FDA has been busy putting out new bioequivalence (BE) guidance documents and revising others. Under the new provisions of GDUFA II, the Office of Generic Drugs (OGD) will set a goal of issuing 90 product-specific BE Guidances at least 2 years prior to the earliest lawful approval date (here) of an innovator product.
While this activity is good news for product developers, it can throw a real monkey wrench into the firms’ plans, especially when BE guidance is revised. Here is the story line. OGD often learns and forms opinions from the information it receives from applicants in the form of ANDA submissions, protocols for BE testing, controlled correspondence, and yes, even through petitions from innovators. As the FDA learns from the information it receives, it issues product-specific draft BE guidance. Many times after the guidance is issued, the innovator will chime in, or once BE studies are submitted using the existing guidance, the FDA review of the data may suggest that the studies are not sufficiently supportive of a BE finding. In either case, if the innovator is persuasive in their scientific argument or the FDA recognizes that its original guidance is not sufficient, FDA may revise the guidance slightly or, in some cases, recommend a major revision to its recommendations based on its review.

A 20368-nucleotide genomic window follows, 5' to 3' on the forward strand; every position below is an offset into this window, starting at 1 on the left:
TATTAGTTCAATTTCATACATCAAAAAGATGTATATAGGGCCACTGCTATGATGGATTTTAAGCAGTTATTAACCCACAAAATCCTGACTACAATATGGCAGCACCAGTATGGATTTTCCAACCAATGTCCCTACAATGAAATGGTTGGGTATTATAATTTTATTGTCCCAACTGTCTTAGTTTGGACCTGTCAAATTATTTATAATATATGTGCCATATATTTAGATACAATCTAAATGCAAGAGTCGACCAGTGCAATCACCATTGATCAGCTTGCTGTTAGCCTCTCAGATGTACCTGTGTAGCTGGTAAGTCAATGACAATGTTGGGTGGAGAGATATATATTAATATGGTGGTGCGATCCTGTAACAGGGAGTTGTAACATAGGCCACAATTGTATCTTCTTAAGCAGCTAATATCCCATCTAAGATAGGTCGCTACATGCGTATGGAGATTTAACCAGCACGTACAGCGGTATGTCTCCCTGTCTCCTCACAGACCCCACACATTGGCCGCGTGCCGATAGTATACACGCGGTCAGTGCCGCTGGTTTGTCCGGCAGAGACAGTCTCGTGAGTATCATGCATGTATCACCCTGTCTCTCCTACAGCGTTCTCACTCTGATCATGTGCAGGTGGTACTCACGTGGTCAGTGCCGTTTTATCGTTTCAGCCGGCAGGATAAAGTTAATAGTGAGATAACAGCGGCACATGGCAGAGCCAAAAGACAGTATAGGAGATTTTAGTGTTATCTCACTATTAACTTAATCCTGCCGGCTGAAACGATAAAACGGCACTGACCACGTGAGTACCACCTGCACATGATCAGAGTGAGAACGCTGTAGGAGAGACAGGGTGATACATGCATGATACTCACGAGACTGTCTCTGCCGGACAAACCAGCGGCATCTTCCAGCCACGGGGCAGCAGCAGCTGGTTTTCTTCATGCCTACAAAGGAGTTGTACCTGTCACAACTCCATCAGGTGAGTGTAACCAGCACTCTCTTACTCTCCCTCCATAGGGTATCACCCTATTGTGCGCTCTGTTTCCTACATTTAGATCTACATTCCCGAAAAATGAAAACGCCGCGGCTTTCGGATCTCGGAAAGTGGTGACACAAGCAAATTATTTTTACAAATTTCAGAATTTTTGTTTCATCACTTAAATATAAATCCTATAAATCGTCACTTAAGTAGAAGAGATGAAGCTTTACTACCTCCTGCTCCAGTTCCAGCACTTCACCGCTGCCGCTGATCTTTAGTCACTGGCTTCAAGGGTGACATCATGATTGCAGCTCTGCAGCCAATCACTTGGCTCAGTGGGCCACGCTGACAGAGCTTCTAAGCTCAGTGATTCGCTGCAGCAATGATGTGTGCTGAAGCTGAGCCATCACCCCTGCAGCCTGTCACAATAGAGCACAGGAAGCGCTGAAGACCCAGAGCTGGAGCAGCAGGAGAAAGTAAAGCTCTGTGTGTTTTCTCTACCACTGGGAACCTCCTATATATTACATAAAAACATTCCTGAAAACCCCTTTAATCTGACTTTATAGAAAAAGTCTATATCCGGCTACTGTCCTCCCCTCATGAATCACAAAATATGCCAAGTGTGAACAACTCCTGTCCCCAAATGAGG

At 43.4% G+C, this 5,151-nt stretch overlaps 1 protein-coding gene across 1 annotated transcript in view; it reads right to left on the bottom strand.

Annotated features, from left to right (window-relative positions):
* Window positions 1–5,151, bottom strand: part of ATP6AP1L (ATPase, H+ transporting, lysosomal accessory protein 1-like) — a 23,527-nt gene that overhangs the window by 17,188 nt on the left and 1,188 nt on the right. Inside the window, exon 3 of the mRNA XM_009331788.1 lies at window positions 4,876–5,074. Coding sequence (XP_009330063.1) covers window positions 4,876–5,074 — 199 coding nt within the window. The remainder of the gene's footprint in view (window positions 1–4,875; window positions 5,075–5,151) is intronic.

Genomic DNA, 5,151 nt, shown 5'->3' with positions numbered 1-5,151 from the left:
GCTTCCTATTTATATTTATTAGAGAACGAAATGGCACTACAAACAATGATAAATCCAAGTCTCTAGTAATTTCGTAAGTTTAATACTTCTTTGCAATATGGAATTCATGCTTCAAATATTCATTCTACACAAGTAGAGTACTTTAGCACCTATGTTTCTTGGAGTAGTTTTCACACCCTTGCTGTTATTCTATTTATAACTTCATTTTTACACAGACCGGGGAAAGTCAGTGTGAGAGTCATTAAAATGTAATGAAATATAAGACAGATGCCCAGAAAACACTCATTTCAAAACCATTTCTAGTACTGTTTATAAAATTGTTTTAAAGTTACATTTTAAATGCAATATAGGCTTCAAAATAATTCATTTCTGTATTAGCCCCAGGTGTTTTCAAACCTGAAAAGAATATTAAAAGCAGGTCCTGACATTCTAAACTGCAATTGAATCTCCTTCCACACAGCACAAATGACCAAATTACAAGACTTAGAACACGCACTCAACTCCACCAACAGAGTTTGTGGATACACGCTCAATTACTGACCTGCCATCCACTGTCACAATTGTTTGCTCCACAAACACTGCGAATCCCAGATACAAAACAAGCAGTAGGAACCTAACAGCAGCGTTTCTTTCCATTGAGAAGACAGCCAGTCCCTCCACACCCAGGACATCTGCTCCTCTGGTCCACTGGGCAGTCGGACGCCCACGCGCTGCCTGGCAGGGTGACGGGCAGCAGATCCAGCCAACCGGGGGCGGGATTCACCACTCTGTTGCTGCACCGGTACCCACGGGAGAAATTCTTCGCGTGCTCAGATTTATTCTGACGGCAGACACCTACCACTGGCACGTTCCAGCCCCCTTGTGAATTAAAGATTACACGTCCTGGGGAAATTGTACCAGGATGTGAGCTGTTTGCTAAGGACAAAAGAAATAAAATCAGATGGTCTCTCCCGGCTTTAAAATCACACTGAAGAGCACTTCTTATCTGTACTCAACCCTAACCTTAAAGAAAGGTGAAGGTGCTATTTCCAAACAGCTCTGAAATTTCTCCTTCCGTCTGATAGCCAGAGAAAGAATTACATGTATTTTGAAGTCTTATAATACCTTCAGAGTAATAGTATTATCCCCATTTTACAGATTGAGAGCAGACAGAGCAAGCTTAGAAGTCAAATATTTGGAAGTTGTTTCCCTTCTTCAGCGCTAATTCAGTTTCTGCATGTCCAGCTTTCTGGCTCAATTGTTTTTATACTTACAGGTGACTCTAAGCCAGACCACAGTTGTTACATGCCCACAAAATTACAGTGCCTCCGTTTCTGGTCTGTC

Imagine a sponsor getting ready to submit its ANDA only to learn that the study it conducted is no longer recommended. How about pending ANDAs? Will the firm need to submit a new study based on the FDA’s revised BE recommendation? What about firms that have approved products that were based on a previous FDA recommended BE design that the Agency revises post-approval? Will the firm need to perform a study using the new recommendation? If so, what happens to the FDA’s assigned therapeutic equivalence evaluation during the pendency of completion and review of the new study?
All of these are legitimate questions and require firms to stay on top of changes in recommendations made to BE guidance documents. One thing that might help firms assess the revisions in that regard, is if the FDA would clearly articulate what revisions it makes to a BE recommendation either by redlining the changes in the document or by providing a change history to accompany the changed document. Why? Because once a revised guidance is issued, the previous version can no longer be accessed making evaluating the specific changes very difficult. Just a suggestion, FDA (if you are reading this blog)!